Lifestyles

The Trudeaus have one. So do the Clarks. And the Langs, of course

January 24 1977
Lifestyles

The Trudeaus have one. So do the Clarks. And the Langs, of course

January 24 1977

The Trudeaus have one. So do the Clarks. And the Langs, of course

Lifestyles

Not since Walt Disney’s Mary Poppins first came to town had there been anything like it. The affair: Ottawa’s first annual Nanny Night. The participants: no prim, bespectacled matrons, but about 70 fashionably dressed young women in their early twenties. Nibbling hors d’oeuvres and chatting merrily in Scottish brogues and lilting English accents, they expressed only mild curiosity about Canada’s “Nannygate” furor—touched off by Transport Minister Otto Lang’s attempt to arrange a free armed forces flight for his familv’s Scottish nanny. Instead, the girls listened attentively to the evening’s guest speaker (advice on how to travel cheaply) and later hoisted a pint of ale in a nearby pub. to the rollicking rhythm of some Irish drinking songs. This is the new breed of nannv. In their afro haircuts and blue jeans, they are as much high-flying adventurers as domestic servants.

And in several Canadian cities, their numbers are swelling rapidly. During 1976. about 2.400 nanniesjoined the Canadian labor force. The majority came from Great Britain, the only country where thev must earn a two-year degree from the National Nursery Examination Board to qualify officially as nannies. Many nannies lack the degree, but claim the title anyway— including women from Jamaica, France. Switzerland and Germany. Ottawa’s Queen Citv Personnel, the city’s onlv employment agency specializing in nannies, opened its doors last February. Since then, nannies have been arriving at a rate of 20 a month. With its head office in Toronto and others in London. Hamilton and Montreal. Q.C. Personnel now boasts almost 700 girls in Canada—about one third of the country’s total. In the past 18 months, at least half a dozen competing operations have been launched, catering to the rising demand.

Typically, the 20th-century nanny is bright and independent, like red-haired Jenny Ferguson, a 24-year-old Northern Irishwoman. She left home two years ago. after violence erupted in her mixed Catholic-Protestant neighborhood. “I decided to become a nanny,” she says in her thick Belfast accent, “because I like traveling and you have less expense this way. If you come to Canada to settle, you have the expense of an apartment, all the furniture, all the bills coming in. But this way there’s no bills. You do your work and the money you get paid is pocket money.”

Like many of her friends. Ferguson is considered part of her employer's family. She watches television with them, goes on

their holidays, eats their meals. She is even learning to drive the family car. One British nanny. Jacqueline Godwin, who has lived with an Ottawa family for seven months, says: “The lady here looks on me as a sister. I don’t look at her now as an employer. Even when her friends come around. I never feel I’m a paid servant.” But as surrogate mothers, often replacing single parents, the glamour of nannying can rub off quickly. Pay is low. hours long, often extending into the evenings. Most girls earn between $64 and $100 a week plus room and board, with a day and a half off. They pay their own round trip fares to Canada. Susan Murray, a 25-vearold from Manchester. England, doesn't mind the working hours and salary so much as the loneliness of leaving home. “When I first came here I wasn’t homesick at all. I was too excited taking things in. But it really hit me afterward.” Others have encountered more serious problems. Jenny Ferguson was first employed bv an agency that provided her with illegal visas and work permits. She was also forced to pay the agency her first week's wages ( usually a 10% “finder’s fee” is paid to the agency by the nanny's employer). So far. only Sheridan College in suburban Toronto offers training courses for Canadian nannies—a two-year program similar to Britain’s. After three years, there are just 15 graduates. “We’re not interested in gradu-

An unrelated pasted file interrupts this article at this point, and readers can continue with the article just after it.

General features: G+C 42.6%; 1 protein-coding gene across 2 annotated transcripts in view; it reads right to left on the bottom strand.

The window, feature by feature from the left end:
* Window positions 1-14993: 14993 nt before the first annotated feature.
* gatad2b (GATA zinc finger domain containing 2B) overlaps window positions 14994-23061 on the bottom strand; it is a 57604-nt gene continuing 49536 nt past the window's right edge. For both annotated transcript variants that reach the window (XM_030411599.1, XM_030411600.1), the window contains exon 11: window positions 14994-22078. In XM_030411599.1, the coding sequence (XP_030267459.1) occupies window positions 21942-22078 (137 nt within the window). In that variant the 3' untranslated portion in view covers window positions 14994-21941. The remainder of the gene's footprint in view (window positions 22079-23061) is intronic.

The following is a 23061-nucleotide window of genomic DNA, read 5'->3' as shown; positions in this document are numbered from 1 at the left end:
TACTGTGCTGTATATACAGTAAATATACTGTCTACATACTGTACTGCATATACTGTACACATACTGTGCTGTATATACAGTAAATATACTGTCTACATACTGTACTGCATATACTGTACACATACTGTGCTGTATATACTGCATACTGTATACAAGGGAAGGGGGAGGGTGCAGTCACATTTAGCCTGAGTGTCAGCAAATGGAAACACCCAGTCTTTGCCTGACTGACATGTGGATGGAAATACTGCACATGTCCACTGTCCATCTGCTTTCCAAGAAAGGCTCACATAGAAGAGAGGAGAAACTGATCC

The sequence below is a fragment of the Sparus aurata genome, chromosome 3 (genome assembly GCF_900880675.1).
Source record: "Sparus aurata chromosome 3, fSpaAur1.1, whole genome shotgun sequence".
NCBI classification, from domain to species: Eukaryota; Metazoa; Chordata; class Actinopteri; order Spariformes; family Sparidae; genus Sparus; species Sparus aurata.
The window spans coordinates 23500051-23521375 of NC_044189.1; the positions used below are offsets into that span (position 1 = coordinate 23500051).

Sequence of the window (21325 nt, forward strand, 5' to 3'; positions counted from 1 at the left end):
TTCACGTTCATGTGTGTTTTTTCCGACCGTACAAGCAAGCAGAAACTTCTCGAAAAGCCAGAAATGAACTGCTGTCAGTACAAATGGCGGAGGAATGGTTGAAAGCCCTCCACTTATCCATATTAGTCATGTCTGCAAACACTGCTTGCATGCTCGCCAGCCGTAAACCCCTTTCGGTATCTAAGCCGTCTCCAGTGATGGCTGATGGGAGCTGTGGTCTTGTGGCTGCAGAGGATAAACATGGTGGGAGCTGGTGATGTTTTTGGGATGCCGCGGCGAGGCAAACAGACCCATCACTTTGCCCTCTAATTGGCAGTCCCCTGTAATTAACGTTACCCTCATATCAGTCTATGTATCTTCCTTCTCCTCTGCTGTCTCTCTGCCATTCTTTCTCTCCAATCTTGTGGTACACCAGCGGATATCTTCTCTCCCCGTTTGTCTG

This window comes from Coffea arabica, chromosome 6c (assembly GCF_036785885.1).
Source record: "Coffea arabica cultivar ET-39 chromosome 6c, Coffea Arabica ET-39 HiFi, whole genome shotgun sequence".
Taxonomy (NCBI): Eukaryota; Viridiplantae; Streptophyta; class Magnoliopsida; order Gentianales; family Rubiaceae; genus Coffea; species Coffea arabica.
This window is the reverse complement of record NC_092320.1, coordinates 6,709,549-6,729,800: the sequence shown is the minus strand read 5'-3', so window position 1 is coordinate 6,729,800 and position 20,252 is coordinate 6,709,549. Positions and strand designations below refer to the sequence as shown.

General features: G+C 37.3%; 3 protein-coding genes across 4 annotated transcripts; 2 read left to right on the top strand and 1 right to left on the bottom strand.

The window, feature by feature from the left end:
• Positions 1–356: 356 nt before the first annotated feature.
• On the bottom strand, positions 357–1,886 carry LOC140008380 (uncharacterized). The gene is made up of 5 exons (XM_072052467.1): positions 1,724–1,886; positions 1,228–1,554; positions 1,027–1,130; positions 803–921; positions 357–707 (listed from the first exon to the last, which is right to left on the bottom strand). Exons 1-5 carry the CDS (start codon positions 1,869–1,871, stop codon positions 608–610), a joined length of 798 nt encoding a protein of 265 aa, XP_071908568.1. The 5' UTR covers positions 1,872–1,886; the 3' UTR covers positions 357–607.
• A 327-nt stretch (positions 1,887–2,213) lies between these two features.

ating numbers,” says co-ordinator Colleen Burt. “We’re interested in graduating damn good students.” Meanwhile. Canada Manpower continues to meet the demand by granting employment visas good for one year.

The demand comes from the hundreds of Canadian women who have discovered that nannies are a relatively inexpensive and efficient way of pursuing a career or social life. A live-in nanny costs about the same as sending two children to a day-care centre. For instance, Maureen McTeer and her husband. Conservative Leader Joe Clark, have just hired a 23-year-old Canadian. Hilary Davis, to help care for 11week-old Catherine Jane, while McTeer studies for her final law exams. At 24 Sussex Drive, the Prime Minister’s residence. Margaret and Pierre Trudeau have had bilingual Diane Lavergne. 25. for five years. She helps take care of the three boys and assisted with a co-operative for seven preschoolers carried on by Mrs. Trudeau. Earlier this month she vacationed with the family in the West Indies. For their seven children the much publicized Langs (Otto and Adrian) have hired a new Scottish nanny to replace 21-year-old Elizabeth MacGillivray. whose free air travel sparked the Nannygate affair. And Gail Scott, reporter on CTV’S IV5. recently welcomed a Yorkshire. England, woman to help care for her newborn daughter while Scott returns to work. “She's wonderful.” says Scott. “She’s raised hundreds of children. had three of her own and has even offered to make Yorkshire pudding for dinner.” <dc:creator>JULIANNE LABRECHE</dc:creator>